Why are Schools Punishing Children for Speaking African Languages?

Bwesigye bwa Mwesigire looks at the various reasons for ostracising African languages in African schools and shows how unconvincing they are, arguing for more vigilance in the defence of the use of local languages in African schools. This article was originally appeared in This Is Africa. In various schools in Uganda, and some other parts of Africa, children as young as five are punished for speaking African languages, indigenous languages and mother tongues at school. The modes of punishment differ. The most common one in Uganda is wearing a dirty sack until you meet someone else speaking their mother tongue and then you pass the sack on to them. In some schools, there are specific pupils and students tasked with compiling lists of fellow pupils and students speaking mother tongues. This list is then handed over to a teacher responsible for punishing these language rule-breakers. According to Gilbert Kaburu, some ... read more

South Africa’s controversial “Open Mosque”

South Africa’s first “Open Mosque” recently opened its doors, welcoming EVERYONE: gay worshipers, unveiled women, Christians… Great news, at a time when Islam generally gets bad press. So why isn’t everyone celebrating? This article was originally published by This is Africa. Image credit: Denvor de Wee By Annie Mebaley Image credit: Denvor de Wee South Africa’s first “Open Mosque” recently hosted its first prayer session, and welcomed around 50 men and women of different races and cultures within its mint green painted walls. The mosque, in Wynberg, Cape Town, serenely accepts gay worshippers, unveiled women, Christians and all pariahs of society, and aspires to establish “a religious revolution” in Cape Town. The founder, Dr. Taj Hargey, a native of Cape Town, director of the Muslim Educational Centre of Oxford and a popular hooligan of Islamic recalcitrance – In July this year, he launched the UK campaign to ban the burqa ... read more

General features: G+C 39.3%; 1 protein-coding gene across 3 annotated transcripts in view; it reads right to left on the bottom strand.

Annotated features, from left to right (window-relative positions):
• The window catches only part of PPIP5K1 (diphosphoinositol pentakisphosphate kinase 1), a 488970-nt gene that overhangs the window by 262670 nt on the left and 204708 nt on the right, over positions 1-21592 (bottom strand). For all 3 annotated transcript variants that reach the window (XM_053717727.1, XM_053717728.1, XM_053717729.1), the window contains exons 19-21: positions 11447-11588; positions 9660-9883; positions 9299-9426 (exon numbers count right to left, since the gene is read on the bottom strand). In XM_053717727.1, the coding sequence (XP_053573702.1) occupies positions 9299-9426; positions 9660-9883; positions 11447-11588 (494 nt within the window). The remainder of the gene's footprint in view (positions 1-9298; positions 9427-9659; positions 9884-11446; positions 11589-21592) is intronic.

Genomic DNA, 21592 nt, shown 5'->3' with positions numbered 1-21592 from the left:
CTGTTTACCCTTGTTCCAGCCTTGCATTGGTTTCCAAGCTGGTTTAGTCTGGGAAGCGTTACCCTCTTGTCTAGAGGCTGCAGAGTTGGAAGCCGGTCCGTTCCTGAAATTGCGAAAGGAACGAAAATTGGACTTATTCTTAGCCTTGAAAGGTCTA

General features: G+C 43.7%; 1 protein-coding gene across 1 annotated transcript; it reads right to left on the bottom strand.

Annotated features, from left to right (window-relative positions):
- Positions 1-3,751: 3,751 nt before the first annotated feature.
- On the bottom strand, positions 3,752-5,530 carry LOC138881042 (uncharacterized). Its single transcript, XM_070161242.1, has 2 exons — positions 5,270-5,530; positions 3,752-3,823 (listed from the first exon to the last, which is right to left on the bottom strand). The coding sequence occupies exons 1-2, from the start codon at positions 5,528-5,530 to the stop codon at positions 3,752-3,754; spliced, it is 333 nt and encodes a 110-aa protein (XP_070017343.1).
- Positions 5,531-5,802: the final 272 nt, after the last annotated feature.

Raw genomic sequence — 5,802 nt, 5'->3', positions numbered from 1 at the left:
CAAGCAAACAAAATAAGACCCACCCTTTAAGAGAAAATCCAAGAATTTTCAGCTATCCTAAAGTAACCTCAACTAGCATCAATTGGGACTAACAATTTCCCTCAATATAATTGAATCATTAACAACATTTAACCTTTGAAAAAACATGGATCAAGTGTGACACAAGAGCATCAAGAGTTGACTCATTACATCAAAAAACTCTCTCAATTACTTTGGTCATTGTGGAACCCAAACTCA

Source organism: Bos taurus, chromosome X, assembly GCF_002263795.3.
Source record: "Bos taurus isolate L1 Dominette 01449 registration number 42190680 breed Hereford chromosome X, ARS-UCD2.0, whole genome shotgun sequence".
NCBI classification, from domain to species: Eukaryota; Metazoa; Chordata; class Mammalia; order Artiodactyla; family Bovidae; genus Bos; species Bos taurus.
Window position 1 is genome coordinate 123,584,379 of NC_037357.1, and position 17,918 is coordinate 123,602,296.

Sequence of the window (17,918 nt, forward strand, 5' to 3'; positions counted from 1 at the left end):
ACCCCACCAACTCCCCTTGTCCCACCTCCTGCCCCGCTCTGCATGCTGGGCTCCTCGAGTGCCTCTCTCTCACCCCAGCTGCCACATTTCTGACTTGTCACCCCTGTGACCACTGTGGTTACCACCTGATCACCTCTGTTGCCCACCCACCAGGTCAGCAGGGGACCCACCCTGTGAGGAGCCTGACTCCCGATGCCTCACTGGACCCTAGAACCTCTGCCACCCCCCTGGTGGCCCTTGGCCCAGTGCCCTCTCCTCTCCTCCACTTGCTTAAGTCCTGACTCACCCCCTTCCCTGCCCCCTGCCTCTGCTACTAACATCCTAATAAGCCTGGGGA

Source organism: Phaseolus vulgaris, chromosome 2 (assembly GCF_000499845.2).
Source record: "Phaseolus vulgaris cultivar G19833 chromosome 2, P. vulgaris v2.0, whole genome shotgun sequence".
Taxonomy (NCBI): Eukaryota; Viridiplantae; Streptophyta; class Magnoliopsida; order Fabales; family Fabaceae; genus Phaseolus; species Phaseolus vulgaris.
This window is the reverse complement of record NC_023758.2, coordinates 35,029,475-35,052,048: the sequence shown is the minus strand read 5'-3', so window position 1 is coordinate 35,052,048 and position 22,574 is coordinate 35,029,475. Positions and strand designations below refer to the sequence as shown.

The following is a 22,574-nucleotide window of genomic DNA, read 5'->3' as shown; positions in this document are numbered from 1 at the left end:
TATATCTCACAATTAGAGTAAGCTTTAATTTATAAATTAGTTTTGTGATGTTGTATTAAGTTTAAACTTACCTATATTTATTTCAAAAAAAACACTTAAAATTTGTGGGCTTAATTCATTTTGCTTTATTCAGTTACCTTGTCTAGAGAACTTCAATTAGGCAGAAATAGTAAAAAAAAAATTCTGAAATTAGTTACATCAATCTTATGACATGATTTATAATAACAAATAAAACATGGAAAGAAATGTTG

Mario Macilau: Photography as a Medium for Social Change in Mozambique

By Jorrit Dijkstra African photography is on the rise. From street to art photography, conceptual and documentary to fashion photography, home-grown photographers (not only in the Francophone-African countries) are increasingly stepping up to show their world what they see when they look through the lens, following decades of photographic misrepresentation, or reduction, by observers from outside the continent. This piece was originally published by  This is Africa.                                Mario Macilau ‘I believe in the power of still images’, proclaims Mario Macilau (1984). The Mozambican photographer uses his photography as a tool to change people's minds about the world we’re living in, focusing on the living and working conditions of socially isolated groups. ‘I'm mostly thinking about how my work can contribute to changing their situation. As a social documentary photographer I try to break the silence surrounding them and bring their identities, which have been hidden for too long, to ... read more

iSchool: using low cost tablets to change learning methods in Zambia